The ability of local churches to respond immediately and be there for the long term has been vital in helping communities in Plymouth deal with grief. Emma Fowle reports
Last Thursday, five people, including a three-year-old girl, were killed in a mass shooting in Plymouth. The 22-year-old gunman, Jake Davison, then turned the gun on himself. In the wake of the tragedy – the first mass shooting in over a decade in Britain - churches across the city have opened their doors to support a community struggling to come to terms with their grief.
After the incident, The Right Reverend Nick McKinnel, Bishop of Plymouth, said: “Our thoughts and prayers are with everyone who has been injured or bereaved by this terrible shooting in Plymouth.”
Emphasising the availability of the local church for anyone needing their help and support, he added that the church stood “with the community of Keyham” and would do whatever it could, “working alongside other local organisations” to offer “whatever pastoral and practical support we can.”
“We think of Jesus weeping over the city of Jerusalem,” said McKinnel “and the way in which God himself feels our pain and takes it on himself. We weep with those who weep.”
A prayer for victims
In Keyham, parish priest Father David Way led prayers for the victims during the Sunday service at St Thomas’ Church. He also prayed for peace for their killer, who lived locally and had expressed feelings of anger and extremism on social media.
Two candles, lit during Friday night’s vigil for the victims at Plymouth’s North Down Crescent Park, were placed at the front of the church, alongside floral tributes. A prayer, written by the Bishop of Exeter, was read out and ‘Make me a channel of your peace’ was sung. Father David said the sentiment of the song was particularly important as people sought to avoid “a cycle of anger”.
Let us stand together praying for God’s peace to rest over the city
Nearby St Mark’s church also opened their doors for people to sign a book of condolence or pray with someone. The curate, the Reverend Jon Devereux, said he was particularly grateful for the support of other local church groups, like Plymouth’s Salvation Army, who have been helping to serve refreshments at St Marks and providing pastoral support.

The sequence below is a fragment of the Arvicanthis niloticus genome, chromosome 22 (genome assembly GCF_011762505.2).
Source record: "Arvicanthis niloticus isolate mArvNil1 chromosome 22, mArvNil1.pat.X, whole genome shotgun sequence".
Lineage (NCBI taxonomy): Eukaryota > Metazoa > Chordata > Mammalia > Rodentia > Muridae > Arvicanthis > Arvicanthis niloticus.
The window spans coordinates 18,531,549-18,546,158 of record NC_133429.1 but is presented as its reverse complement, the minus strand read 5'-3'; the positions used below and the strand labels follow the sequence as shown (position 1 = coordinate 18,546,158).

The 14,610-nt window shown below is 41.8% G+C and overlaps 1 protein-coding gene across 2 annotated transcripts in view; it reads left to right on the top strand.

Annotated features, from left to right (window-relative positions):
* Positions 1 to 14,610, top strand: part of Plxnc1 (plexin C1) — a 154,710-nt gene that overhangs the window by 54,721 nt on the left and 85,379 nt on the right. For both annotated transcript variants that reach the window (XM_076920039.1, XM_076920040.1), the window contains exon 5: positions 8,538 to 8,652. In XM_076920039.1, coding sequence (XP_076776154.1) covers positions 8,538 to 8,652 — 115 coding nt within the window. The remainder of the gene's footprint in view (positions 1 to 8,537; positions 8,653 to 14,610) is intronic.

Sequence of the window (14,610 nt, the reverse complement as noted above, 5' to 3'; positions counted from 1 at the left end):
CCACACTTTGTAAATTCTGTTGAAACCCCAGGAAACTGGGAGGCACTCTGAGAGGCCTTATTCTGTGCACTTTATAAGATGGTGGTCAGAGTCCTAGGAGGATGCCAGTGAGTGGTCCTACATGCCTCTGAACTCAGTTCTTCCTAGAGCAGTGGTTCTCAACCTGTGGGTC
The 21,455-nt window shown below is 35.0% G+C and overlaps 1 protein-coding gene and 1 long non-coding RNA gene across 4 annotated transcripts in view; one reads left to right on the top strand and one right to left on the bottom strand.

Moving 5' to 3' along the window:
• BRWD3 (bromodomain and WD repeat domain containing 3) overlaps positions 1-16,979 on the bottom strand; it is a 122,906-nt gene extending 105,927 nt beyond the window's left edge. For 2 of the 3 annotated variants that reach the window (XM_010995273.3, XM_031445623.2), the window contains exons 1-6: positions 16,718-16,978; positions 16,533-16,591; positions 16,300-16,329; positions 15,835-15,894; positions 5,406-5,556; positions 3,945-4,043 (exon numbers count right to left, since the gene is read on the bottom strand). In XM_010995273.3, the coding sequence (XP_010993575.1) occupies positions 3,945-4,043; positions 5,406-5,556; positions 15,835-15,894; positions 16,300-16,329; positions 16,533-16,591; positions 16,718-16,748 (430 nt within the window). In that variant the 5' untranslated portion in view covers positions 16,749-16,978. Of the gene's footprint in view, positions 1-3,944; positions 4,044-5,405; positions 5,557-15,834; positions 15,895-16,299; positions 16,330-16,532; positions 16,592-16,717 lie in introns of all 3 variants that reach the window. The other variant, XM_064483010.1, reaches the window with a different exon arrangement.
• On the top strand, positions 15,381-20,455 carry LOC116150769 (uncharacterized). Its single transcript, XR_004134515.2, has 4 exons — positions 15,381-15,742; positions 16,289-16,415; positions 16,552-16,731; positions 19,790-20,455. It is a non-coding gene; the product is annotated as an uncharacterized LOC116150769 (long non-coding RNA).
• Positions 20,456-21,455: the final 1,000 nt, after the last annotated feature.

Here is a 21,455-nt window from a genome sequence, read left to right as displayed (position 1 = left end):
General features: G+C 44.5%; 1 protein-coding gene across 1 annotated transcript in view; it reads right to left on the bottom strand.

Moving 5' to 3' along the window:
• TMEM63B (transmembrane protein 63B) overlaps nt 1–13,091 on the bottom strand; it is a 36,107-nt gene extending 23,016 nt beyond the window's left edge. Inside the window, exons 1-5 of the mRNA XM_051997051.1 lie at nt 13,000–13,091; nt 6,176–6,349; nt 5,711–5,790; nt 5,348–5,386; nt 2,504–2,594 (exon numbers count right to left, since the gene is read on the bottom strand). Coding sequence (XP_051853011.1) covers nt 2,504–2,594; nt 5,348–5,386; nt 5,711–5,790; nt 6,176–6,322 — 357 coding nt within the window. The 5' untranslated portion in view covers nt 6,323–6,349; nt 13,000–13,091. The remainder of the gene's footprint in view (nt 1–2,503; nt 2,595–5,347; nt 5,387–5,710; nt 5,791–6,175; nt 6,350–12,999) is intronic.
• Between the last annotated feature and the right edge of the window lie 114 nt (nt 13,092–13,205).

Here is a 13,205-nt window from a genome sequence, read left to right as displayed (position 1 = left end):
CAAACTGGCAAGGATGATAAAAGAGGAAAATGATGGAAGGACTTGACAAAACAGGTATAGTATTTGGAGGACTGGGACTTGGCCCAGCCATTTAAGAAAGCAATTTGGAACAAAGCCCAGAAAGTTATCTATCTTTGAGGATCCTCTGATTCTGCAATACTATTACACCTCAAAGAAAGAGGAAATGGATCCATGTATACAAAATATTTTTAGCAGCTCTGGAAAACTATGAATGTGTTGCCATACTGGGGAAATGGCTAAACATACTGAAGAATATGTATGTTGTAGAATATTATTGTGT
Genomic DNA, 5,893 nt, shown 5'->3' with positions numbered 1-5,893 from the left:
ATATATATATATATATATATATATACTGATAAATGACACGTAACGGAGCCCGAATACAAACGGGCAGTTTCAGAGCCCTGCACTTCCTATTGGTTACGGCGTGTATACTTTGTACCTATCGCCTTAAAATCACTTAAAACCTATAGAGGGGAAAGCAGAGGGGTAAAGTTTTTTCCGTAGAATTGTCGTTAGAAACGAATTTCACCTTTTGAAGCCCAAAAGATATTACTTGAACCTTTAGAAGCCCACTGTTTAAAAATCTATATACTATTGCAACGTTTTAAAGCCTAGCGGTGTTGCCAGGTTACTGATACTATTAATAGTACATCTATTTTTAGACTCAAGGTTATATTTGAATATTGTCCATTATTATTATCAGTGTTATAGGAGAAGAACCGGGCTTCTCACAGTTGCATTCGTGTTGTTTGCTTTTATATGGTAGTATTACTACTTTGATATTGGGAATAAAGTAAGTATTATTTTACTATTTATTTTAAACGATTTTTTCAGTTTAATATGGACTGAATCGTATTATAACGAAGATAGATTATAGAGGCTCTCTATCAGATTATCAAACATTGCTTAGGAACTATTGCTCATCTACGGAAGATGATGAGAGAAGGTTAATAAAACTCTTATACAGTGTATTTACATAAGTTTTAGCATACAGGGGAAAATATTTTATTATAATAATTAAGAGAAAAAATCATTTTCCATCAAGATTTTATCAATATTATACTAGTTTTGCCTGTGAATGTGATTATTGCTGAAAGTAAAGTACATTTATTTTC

The importance of community
In the wake of the tragedy, Ben Otley, a lay worker in the parish, said: “I think what has happened highlights the importance of a parish church in a community to support that community. We have been able to invite people to come and have tea and coffee, to light a candle, we have been here to talk, to be a reassuring presence.”
Teams of volunteer chaplains have been walking through the local area, talking to people and offering to pray with them.
A civic memorial service, led by the Bishop of Plymouth, was held at the minster church of St Andrew in the city on Wednesday morning and a one minute silence took place across the city yesterday.
The long-term presence of church communities also means that they are well placed to continue to provide support and care for local residents over the coming weeks, months and years as they process their grief.
Father Way said that he would like his church to do more to support mental health work in the community: “At the moment there are a lot of wounded people about, like St Thomas we need to reach out and show God’s love and our love for them. We want people to know that we are here. Particularly at this time, I would like to see us helping people with mental health issues. I would be very interested in talking to any support groups that might like to use our building.”
We think of the way God feels our pain and takes it on himself. We weep with those who weep
Mike Knight, curate at St Matthias Plymouth, wrote in his church’s weekly newsletter about the need for time to reflect and lament in times of tragedy: “It’s been a dark and tragic 24 hours for our beloved city. We often think that we want answers straight away but there are no easy answers in situations like these. Sometimes we are simply called to be in the situation - to weep with those who weep - this is called lament, and the Bible is full of it.
“Each of us will have our own reactions to hearing news of the shootings in Keyham - anger, sadness, numbness, fear. We begin quickly to imagine ourselves in the situation: ’this was only round the corner from me… It could just as easily have been me.’ When things happen in our ‘patch’ we identify more closely with them. Let’s turn this into prayer and love - crying out for those involved, being with each other in the midst of it and holding on to the hope we have in Jesus.
“We are praying and thinking of everyone affected. Our hearts are broken for all those who lost family, friends and loved ones. Let us stand together praying for God’s peace to rest over the city and that we would shine the light of Jesus in these dark times.”